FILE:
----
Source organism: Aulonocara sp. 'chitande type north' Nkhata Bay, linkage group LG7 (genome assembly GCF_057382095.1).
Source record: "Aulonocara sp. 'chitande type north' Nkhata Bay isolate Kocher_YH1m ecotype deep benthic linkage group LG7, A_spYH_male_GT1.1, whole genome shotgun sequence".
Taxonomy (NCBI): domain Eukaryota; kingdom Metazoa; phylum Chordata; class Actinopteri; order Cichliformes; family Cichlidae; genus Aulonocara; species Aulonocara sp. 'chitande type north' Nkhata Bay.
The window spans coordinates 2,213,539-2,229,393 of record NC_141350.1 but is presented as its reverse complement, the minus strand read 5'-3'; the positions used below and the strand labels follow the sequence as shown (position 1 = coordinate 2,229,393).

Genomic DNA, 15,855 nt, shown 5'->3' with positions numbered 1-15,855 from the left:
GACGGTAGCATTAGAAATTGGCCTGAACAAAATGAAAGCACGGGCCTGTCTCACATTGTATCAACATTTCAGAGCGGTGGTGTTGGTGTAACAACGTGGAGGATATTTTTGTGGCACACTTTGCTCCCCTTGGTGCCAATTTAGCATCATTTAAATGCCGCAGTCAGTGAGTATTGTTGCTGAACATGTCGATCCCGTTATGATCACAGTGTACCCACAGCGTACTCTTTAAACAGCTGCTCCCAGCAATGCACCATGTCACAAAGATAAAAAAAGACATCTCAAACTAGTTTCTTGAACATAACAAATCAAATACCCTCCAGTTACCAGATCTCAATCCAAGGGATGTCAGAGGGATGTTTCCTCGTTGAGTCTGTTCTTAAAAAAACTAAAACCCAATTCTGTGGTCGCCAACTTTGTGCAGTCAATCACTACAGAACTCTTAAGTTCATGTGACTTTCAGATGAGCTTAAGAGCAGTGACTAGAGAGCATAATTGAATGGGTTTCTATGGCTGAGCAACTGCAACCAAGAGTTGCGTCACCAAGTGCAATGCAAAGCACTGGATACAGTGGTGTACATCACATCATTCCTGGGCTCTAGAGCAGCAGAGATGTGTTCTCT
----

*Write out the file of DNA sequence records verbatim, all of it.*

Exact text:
Source organism: Aulonocara sp. 'chitande type north' Nkhata Bay, linkage group LG7 (genome assembly GCF_057382095.1).
Source record: "Aulonocara sp. 'chitande type north' Nkhata Bay isolate Kocher_YH1m ecotype deep benthic linkage group LG7, A_spYH_male_GT1.1, whole genome shotgun sequence".
Taxonomy (NCBI): domain Eukaryota; kingdom Metazoa; phylum Chordata; class Actinopteri; order Cichliformes; family Cichlidae; genus Aulonocara; species Aulonocara sp. 'chitande type north' Nkhata Bay.
The window spans coordinates 2,213,539-2,229,393 of record NC_141350.1 but is presented as its reverse complement, the minus strand read 5'-3'; the positions used below and the strand labels follow the sequence as shown (position 1 = coordinate 2,229,393).

Genomic DNA, 15,855 nt, shown 5'->3' with positions numbered 1-15,855 from the left:
GACGGTAGCATTAGAAATTGGCCTGAACAAAATGAAAGCACGGGCCTGTCTCACATTGTATCAACATTTCAGAGCGGTGGTGTTGGTGTAACAACGTGGAGGATATTTTTGTGGCACACTTTGCTCCCCTTGGTGCCAATTTAGCATCATTTAAATGCCGCAGTCAGTGAGTATTGTTGCTGAACATGTCGATCCCGTTATGATCACAGTGTACCCACAGCGTACTCTTTAAACAGCTGCTCCCAGCAATGCACCATGTCACAAAGATAAAAAAAGACATCTCAAACTAGTTTCTTGAACATAACAAATCAAATACCCTCCAGTTACCAGATCTCAATCCAAGGGATGTCAGAGGGATGTTTCCTCGTTGAGTCTGTTCTTAAAAAAACTAAAACCCAATTCTGTGGTCGCCAACTTTGTGCAGTCAATCACTACAGAACTCTTAAGTTCATGTGACTTTCAGATGAGCTTAAGAGCAGTGACTAGAGAGCATAATTGAATGGGTTTCTATGGCTGAGCAACTGCAACCAAGAGTTGCGTCACCAAGTGCAATGCAAAGCACTGGATACAGTGGTGTACATCACATCATTCCTGGGCTCTAGAGCAGCAGAGATGTGTTCTCT